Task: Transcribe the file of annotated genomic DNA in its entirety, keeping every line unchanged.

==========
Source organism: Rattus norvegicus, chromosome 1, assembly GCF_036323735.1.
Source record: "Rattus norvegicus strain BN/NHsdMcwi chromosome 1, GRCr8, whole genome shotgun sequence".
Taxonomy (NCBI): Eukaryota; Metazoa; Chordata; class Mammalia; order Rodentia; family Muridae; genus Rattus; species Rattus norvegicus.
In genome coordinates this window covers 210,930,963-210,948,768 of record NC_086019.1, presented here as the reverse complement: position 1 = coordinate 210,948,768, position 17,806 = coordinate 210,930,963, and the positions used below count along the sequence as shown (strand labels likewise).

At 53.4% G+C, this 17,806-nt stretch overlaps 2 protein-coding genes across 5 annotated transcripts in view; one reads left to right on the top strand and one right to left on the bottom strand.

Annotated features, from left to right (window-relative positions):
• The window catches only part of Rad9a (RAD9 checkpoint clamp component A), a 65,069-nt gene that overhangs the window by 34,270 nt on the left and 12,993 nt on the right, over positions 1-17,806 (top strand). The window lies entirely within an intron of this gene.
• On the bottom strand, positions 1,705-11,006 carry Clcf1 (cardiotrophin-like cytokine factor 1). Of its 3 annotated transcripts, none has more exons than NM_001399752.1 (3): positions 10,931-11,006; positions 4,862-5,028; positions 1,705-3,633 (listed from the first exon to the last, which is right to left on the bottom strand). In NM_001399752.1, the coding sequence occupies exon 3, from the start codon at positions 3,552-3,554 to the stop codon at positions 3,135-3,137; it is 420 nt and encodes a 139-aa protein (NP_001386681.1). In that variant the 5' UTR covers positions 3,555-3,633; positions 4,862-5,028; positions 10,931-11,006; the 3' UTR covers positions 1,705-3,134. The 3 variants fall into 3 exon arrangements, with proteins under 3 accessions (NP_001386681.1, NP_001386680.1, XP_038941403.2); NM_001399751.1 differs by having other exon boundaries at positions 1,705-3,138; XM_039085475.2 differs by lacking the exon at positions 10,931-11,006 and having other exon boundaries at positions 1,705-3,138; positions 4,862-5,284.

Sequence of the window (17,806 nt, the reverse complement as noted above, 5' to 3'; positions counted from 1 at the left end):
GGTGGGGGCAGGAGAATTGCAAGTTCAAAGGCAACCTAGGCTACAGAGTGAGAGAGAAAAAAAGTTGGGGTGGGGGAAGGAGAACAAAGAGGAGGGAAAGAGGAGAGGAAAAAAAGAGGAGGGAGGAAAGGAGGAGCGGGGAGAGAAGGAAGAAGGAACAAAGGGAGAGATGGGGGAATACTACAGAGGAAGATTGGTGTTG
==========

Source organism: Rattus norvegicus, chromosome 1, assembly GCF_036323735.1.
Source record: "Rattus norvegicus strain BN/NHsdMcwi chromosome 1, GRCr8, whole genome shotgun sequence".
Taxonomy (NCBI): Eukaryota; Metazoa; Chordata; class Mammalia; order Rodentia; family Muridae; genus Rattus; species Rattus norvegicus.
In genome coordinates this window covers 210,930,963-210,948,768 of record NC_086019.1, presented here as the reverse complement: position 1 = coordinate 210,948,768, position 17,806 = coordinate 210,930,963, and the positions used below count along the sequence as shown (strand labels likewise).

At 53.4% G+C, this 17,806-nt stretch overlaps 2 protein-coding genes across 5 annotated transcripts in view; one reads left to right on the top strand and one right to left on the bottom strand.

Annotated features, from left to right (window-relative positions):
• The window catches only part of Rad9a (RAD9 checkpoint clamp component A), a 65,069-nt gene that overhangs the window by 34,270 nt on the left and 12,993 nt on the right, over positions 1-17,806 (top strand). The window lies entirely within an intron of this gene.
• On the bottom strand, positions 1,705-11,006 carry Clcf1 (cardiotrophin-like cytokine factor 1). Of its 3 annotated transcripts, none has more exons than NM_001399752.1 (3): positions 10,931-11,006; positions 4,862-5,028; positions 1,705-3,633 (listed from the first exon to the last, which is right to left on the bottom strand). In NM_001399752.1, the coding sequence occupies exon 3, from the start codon at positions 3,552-3,554 to the stop codon at positions 3,135-3,137; it is 420 nt and encodes a 139-aa protein (NP_001386681.1). In that variant the 5' UTR covers positions 3,555-3,633; positions 4,862-5,028; positions 10,931-11,006; the 3' UTR covers positions 1,705-3,134. The 3 variants fall into 3 exon arrangements, with proteins under 3 accessions (NP_001386681.1, NP_001386680.1, XP_038941403.2); NM_001399751.1 differs by having other exon boundaries at positions 1,705-3,138; XM_039085475.2 differs by lacking the exon at positions 10,931-11,006 and having other exon boundaries at positions 1,705-3,138; positions 4,862-5,284.

Sequence of the window (17,806 nt, the reverse complement as noted above, 5' to 3'; positions counted from 1 at the left end):
GGTGGGGGCAGGAGAATTGCAAGTTCAAAGGCAACCTAGGCTACAGAGTGAGAGAGAAAAAAAGTTGGGGTGGGGGAAGGAGAACAAAGAGGAGGGAAAGAGGAGAGGAAAAAAAGAGGAGGGAGGAAAGGAGGAGCGGGGAGAGAAGGAAGAAGGAACAAAGGGAGAGATGGGGGAATACTACAGAGGAAGATTGGTGTTG